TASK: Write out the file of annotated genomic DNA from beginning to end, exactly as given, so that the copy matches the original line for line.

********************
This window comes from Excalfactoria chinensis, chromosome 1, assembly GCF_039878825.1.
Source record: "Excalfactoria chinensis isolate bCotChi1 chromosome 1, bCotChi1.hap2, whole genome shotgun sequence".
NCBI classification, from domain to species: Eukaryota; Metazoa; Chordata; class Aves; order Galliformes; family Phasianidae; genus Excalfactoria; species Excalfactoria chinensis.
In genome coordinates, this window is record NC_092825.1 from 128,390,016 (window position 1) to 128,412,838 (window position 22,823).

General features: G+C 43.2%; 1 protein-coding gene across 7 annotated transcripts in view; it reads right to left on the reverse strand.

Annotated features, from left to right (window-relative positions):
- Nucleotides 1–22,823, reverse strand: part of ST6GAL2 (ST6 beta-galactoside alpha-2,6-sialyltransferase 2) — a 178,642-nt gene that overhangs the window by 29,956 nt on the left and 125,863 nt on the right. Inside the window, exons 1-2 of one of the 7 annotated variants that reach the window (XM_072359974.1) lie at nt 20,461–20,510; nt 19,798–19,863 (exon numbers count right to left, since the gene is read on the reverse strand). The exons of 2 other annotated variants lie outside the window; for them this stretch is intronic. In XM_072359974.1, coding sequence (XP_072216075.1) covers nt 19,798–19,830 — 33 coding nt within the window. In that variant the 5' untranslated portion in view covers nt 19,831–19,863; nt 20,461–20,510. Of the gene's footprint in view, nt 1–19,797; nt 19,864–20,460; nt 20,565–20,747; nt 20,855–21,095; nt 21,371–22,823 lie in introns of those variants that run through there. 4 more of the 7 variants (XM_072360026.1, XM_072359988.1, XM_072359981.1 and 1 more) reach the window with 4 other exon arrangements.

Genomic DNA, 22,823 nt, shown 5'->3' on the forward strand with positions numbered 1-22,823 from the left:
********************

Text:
This window comes from Excalfactoria chinensis, chromosome 1, assembly GCF_039878825.1.
Source record: "Excalfactoria chinensis isolate bCotChi1 chromosome 1, bCotChi1.hap2, whole genome shotgun sequence".
NCBI classification, from domain to species: Eukaryota; Metazoa; Chordata; class Aves; order Galliformes; family Phasianidae; genus Excalfactoria; species Excalfactoria chinensis.
In genome coordinates, this window is record NC_092825.1 from 128,390,016 (window position 1) to 128,412,838 (window position 22,823).

General features: G+C 43.2%; 1 protein-coding gene across 7 annotated transcripts in view; it reads right to left on the reverse strand.

Annotated features, from left to right (window-relative positions):
- Nucleotides 1–22,823, reverse strand: part of ST6GAL2 (ST6 beta-galactoside alpha-2,6-sialyltransferase 2) — a 178,642-nt gene that overhangs the window by 29,956 nt on the left and 125,863 nt on the right. Inside the window, exons 1-2 of one of the 7 annotated variants that reach the window (XM_072359974.1) lie at nt 20,461–20,510; nt 19,798–19,863 (exon numbers count right to left, since the gene is read on the reverse strand). The exons of 2 other annotated variants lie outside the window; for them this stretch is intronic. In XM_072359974.1, coding sequence (XP_072216075.1) covers nt 19,798–19,830 — 33 coding nt within the window. In that variant the 5' untranslated portion in view covers nt 19,831–19,863; nt 20,461–20,510. Of the gene's footprint in view, nt 1–19,797; nt 19,864–20,460; nt 20,565–20,747; nt 20,855–21,095; nt 21,371–22,823 lie in introns of those variants that run through there. 4 more of the 7 variants (XM_072360026.1, XM_072359988.1, XM_072359981.1 and 1 more) reach the window with 4 other exon arrangements.

Genomic DNA, 22,823 nt, shown 5'->3' on the forward strand with positions numbered 1-22,823 from the left: